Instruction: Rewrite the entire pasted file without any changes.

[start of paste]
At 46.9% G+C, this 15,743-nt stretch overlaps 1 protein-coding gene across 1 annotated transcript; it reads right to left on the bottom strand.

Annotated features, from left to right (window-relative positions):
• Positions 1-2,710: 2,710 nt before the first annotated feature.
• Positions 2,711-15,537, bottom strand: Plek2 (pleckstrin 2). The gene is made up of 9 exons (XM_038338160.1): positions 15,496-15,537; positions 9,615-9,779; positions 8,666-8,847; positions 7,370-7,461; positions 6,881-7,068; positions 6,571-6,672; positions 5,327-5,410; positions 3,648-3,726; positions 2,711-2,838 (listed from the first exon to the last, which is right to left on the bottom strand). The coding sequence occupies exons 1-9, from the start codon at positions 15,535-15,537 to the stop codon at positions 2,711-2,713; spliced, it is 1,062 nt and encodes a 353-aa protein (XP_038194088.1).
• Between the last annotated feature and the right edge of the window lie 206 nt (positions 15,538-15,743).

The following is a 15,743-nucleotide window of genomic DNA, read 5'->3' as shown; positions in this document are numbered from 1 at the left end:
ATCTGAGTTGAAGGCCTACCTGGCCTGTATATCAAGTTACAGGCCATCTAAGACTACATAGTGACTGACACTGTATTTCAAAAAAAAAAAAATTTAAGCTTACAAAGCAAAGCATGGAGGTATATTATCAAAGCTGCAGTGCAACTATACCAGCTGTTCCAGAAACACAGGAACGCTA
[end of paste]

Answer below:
At 46.9% G+C, this 15,743-nt stretch overlaps 1 protein-coding gene across 1 annotated transcript; it reads right to left on the bottom strand.

Annotated features, from left to right (window-relative positions):
• Positions 1-2,710: 2,710 nt before the first annotated feature.
• Positions 2,711-15,537, bottom strand: Plek2 (pleckstrin 2). The gene is made up of 9 exons (XM_038338160.1): positions 15,496-15,537; positions 9,615-9,779; positions 8,666-8,847; positions 7,370-7,461; positions 6,881-7,068; positions 6,571-6,672; positions 5,327-5,410; positions 3,648-3,726; positions 2,711-2,838 (listed from the first exon to the last, which is right to left on the bottom strand). The coding sequence occupies exons 1-9, from the start codon at positions 15,535-15,537 to the stop codon at positions 2,711-2,713; spliced, it is 1,062 nt and encodes a 353-aa protein (XP_038194088.1).
• Between the last annotated feature and the right edge of the window lie 206 nt (positions 15,538-15,743).

The following is a 15,743-nucleotide window of genomic DNA, read 5'->3' as shown; positions in this document are numbered from 1 at the left end:
ATCTGAGTTGAAGGCCTACCTGGCCTGTATATCAAGTTACAGGCCATCTAAGACTACATAGTGACTGACACTGTATTTCAAAAAAAAAAAAATTTAAGCTTACAAAGCAAAGCATGGAGGTATATTATCAAAGCTGCAGTGCAACTATACCAGCTGTTCCAGAAACACAGGAACGCTA